India's mammoth push to beat its raging Covid surge with vaccinations looks troubled, with its vast inoculation programme plagued by shortages, confusion and political squabbles.
From Saturday, just as the country reels from a brutal explosion of cases, an estimated 500-600 million Indians will become eligible when the drive is opened to all adults.
Until now, only “frontline” workers like medical staff, people over 45 and those with existing illnesses have been given the AstraZeneca shot or Bharat Biotech’s homegrown Covaxin.
But even this more modest programme has faltered, with some areas running out of shots and others throwing them away because of a lack of demand, in part due to hesitancy.
“The queues here are so colossal,” said Jayanti Vasant as he waited at a busy vaccination centre in Mumbai. “The people are just fighting amongst themselves.”
So far around 150 million shots have been administered, equating to 11.5 percent of the population of 1.3 billion people. Just 25 million have had two shots.
According to the government, Indian states have stocks of more than 10 million shots and a further eight million will be made available in the coming days.
The Serum Institute is making 60-70 million AstraZeneca doses per month, and is aiming for 100 million by July. Bharat is aiming to produce 10 million a month and targets 60-70 million.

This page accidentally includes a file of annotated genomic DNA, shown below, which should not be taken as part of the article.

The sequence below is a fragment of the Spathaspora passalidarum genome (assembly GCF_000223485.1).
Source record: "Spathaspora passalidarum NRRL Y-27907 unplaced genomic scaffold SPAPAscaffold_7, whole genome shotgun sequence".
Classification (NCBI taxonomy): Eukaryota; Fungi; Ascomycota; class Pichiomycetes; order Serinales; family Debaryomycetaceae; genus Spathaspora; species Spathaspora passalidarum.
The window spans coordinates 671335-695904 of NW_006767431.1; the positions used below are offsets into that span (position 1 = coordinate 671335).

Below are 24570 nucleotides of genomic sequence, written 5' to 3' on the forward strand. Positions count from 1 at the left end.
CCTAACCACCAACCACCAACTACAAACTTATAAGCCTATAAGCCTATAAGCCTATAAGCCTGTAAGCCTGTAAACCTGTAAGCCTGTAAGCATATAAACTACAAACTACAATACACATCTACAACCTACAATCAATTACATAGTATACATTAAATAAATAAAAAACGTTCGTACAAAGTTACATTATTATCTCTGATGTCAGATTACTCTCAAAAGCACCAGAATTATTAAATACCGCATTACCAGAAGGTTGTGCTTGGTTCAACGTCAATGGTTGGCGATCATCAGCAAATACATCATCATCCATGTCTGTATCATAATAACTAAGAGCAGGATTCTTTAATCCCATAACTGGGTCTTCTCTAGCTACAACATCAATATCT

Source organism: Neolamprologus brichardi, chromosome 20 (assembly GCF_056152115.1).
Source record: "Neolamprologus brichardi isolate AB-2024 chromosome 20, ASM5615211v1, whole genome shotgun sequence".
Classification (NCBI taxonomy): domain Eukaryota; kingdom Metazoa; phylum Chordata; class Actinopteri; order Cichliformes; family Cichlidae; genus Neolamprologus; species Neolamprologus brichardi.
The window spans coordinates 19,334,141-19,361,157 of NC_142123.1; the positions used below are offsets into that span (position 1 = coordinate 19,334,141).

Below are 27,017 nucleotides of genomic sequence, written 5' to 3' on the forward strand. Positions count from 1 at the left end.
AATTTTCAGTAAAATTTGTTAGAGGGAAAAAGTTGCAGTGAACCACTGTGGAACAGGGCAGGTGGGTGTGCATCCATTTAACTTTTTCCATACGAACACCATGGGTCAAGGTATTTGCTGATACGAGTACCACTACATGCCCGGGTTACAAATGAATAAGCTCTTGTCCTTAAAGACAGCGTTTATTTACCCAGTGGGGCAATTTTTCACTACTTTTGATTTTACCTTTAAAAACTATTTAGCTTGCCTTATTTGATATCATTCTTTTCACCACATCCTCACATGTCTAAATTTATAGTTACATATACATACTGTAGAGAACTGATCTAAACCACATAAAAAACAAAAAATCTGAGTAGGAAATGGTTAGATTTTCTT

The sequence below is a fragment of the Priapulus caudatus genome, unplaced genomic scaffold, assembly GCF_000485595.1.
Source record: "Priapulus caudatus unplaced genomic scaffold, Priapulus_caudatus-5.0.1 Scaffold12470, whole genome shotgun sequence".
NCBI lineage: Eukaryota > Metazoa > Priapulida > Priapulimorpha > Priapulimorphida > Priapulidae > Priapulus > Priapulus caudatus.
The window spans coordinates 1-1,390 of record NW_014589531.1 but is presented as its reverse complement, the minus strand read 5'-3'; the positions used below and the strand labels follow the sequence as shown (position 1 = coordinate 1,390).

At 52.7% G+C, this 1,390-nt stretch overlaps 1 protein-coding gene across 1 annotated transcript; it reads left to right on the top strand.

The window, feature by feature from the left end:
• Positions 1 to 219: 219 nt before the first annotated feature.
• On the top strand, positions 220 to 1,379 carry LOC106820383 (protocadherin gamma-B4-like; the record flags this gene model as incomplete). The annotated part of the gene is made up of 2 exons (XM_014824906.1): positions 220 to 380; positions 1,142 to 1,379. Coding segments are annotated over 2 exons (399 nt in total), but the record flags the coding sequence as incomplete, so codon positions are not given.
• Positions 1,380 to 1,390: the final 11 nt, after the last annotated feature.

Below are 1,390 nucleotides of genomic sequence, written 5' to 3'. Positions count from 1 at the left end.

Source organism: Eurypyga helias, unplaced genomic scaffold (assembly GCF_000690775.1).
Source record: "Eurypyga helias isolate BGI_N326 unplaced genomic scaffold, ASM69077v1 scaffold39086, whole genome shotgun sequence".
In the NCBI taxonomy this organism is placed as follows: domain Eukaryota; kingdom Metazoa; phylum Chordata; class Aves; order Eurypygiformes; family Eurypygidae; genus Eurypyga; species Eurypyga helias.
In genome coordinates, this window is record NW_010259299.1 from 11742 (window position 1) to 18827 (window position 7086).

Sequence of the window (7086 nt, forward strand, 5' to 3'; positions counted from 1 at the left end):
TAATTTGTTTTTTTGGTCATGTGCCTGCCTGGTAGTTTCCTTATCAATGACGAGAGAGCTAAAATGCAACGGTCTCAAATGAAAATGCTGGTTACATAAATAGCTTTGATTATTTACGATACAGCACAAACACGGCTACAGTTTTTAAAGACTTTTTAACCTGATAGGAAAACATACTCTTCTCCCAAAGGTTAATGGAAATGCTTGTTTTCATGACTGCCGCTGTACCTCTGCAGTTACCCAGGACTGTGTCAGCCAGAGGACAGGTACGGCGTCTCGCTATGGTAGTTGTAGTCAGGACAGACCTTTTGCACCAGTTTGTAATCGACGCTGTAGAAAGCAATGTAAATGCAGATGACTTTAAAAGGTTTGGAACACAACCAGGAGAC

Indian firms also have deals to produce other shots including Russia’s Sputnik V — some of which should arrive soon — Johnson & Johnson’s single-dose vaccine and Novomax.
But it could be months until these are deployed.
“Do you want to control the epidemic, save lives or both? If you want both you’ll require a huge amount of vaccines. And we don’t have it.” said T Jacob John, a retired clinical virology professor at the Christian Medical College, Vellore.
Several states have said they don’t have enough shots to start vaccinating all over-18s, including Maharashtra and New Delhi, two of the worst-hit areas.
But despite this, and even though people have to register on a government app but there may still be a rush at vaccination centres on Saturday.
On Wednesday, when online registration began, more than 13 million people signed up and users complained of technical glitches.
Further confusion has been created by New Delhi’s decision to ask states and private hospitals to order vaccine supplies on their own, creating a three-tier pricing system that requires them to pay more per dose than the central government.
This has led to squabbles between the central government, run by Prime Minister Narendra Modi’s Bharatiya Janata Party, and states governed by opposition parties.
Anecdotal evidence suggests that some private clinics have been told they won’t receive any vials for months.
Experts say that given the shortages, and its colossal population, India should have a much more targeted vaccination policy than just opening up its programme to everyone over 18.
This could include concentrating vaccinations in hotspots — some 75 percent of cases are in nine out of India’s 36 regions — and higher-risk population groups.
“We will have to use whatever supplies are available in a very careful and judicious way,” agreed Lalit Kant, former head of epidemiology and communicable diseases at the Indian Council of Medical Research.
“Priority areas must be identified by the (central government) and the states using a proper epidemiological picture to decide who needs it first,” Kant told AFP.